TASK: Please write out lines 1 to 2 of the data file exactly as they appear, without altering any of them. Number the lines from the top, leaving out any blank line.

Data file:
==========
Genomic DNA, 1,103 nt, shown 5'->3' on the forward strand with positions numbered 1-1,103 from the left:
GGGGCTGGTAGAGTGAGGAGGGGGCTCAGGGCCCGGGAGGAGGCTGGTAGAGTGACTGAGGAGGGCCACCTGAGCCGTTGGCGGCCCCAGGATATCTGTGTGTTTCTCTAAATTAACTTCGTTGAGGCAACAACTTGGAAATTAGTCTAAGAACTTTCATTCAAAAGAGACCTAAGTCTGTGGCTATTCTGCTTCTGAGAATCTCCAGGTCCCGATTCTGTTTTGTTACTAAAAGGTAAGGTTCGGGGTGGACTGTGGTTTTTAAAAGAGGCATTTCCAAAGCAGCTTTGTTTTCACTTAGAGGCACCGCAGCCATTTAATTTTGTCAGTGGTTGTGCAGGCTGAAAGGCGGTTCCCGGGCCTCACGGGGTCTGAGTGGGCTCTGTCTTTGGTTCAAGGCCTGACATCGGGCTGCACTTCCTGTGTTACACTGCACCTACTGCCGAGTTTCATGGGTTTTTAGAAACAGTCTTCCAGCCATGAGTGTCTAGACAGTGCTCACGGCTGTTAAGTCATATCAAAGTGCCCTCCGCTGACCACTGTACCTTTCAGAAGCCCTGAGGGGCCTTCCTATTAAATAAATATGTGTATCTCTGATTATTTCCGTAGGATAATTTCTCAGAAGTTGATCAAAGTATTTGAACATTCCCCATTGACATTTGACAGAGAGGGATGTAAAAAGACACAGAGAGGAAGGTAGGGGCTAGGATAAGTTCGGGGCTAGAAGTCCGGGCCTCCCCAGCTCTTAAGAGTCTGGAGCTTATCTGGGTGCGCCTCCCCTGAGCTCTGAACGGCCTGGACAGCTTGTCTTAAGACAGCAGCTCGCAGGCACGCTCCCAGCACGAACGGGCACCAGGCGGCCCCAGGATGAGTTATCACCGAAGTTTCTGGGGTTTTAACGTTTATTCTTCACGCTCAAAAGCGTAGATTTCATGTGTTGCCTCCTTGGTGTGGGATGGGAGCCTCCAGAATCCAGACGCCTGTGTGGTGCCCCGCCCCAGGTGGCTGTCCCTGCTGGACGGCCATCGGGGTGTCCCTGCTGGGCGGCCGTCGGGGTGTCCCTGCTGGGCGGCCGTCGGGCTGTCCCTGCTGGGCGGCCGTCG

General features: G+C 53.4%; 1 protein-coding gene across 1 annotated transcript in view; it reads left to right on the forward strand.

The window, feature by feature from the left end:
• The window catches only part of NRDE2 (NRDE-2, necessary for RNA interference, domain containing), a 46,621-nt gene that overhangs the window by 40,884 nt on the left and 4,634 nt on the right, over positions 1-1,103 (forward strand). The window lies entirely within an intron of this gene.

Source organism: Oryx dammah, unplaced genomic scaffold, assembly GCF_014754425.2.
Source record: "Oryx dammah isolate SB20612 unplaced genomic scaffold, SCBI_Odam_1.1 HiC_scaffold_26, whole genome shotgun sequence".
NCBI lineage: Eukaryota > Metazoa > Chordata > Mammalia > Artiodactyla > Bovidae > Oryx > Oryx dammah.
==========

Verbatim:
Genomic DNA, 1,103 nt, shown 5'->3' on the forward strand with positions numbered 1-1,103 from the left:
GGGGCTGGTAGAGTGAGGAGGGGGCTCAGGGCCCGGGAGGAGGCTGGTAGAGTGACTGAGGAGGGCCACCTGAGCCGTTGGCGGCCCCAGGATATCTGTGTGTTTCTCTAAATTAACTTCGTTGAGGCAACAACTTGGAAATTAGTCTAAGAACTTTCATTCAAAAGAGACCTAAGTCTGTGGCTATTCTGCTTCTGAGAATCTCCAGGTCCCGATTCTGTTTTGTTACTAAAAGGTAAGGTTCGGGGTGGACTGTGGTTTTTAAAAGAGGCATTTCCAAAGCAGCTTTGTTTTCACTTAGAGGCACCGCAGCCATTTAATTTTGTCAGTGGTTGTGCAGGCTGAAAGGCGGTTCCCGGGCCTCACGGGGTCTGAGTGGGCTCTGTCTTTGGTTCAAGGCCTGACATCGGGCTGCACTTCCTGTGTTACACTGCACCTACTGCCGAGTTTCATGGGTTTTTAGAAACAGTCTTCCAGCCATGAGTGTCTAGACAGTGCTCACGGCTGTTAAGTCATATCAAAGTGCCCTCCGCTGACCACTGTACCTTTCAGAAGCCCTGAGGGGCCTTCCTATTAAATAAATATGTGTATCTCTGATTATTTCCGTAGGATAATTTCTCAGAAGTTGATCAAAGTATTTGAACATTCCCCATTGACATTTGACAGAGAGGGATGTAAAAAGACACAGAGAGGAAGGTAGGGGCTAGGATAAGTTCGGGGCTAGAAGTCCGGGCCTCCCCAGCTCTTAAGAGTCTGGAGCTTATCTGGGTGCGCCTCCCCTGAGCTCTGAACGGCCTGGACAGCTTGTCTTAAGACAGCAGCTCGCAGGCACGCTCCCAGCACGAACGGGCACCAGGCGGCCCCAGGATGAGTTATCACCGAAGTTTCTGGGGTTTTAACGTTTATTCTTCACGCTCAAAAGCGTAGATTTCATGTGTTGCCTCCTTGGTGTGGGATGGGAGCCTCCAGAATCCAGACGCCTGTGTGGTGCCCCGCCCCAGGTGGCTGTCCCTGCTGGACGGCCATCGGGGTGTCCCTGCTGGGCGGCCGTCGGGGTGTCCCTGCTGGGCGGCCGTCGGGCTGTCCCTGCTGGGCGGCCGTCG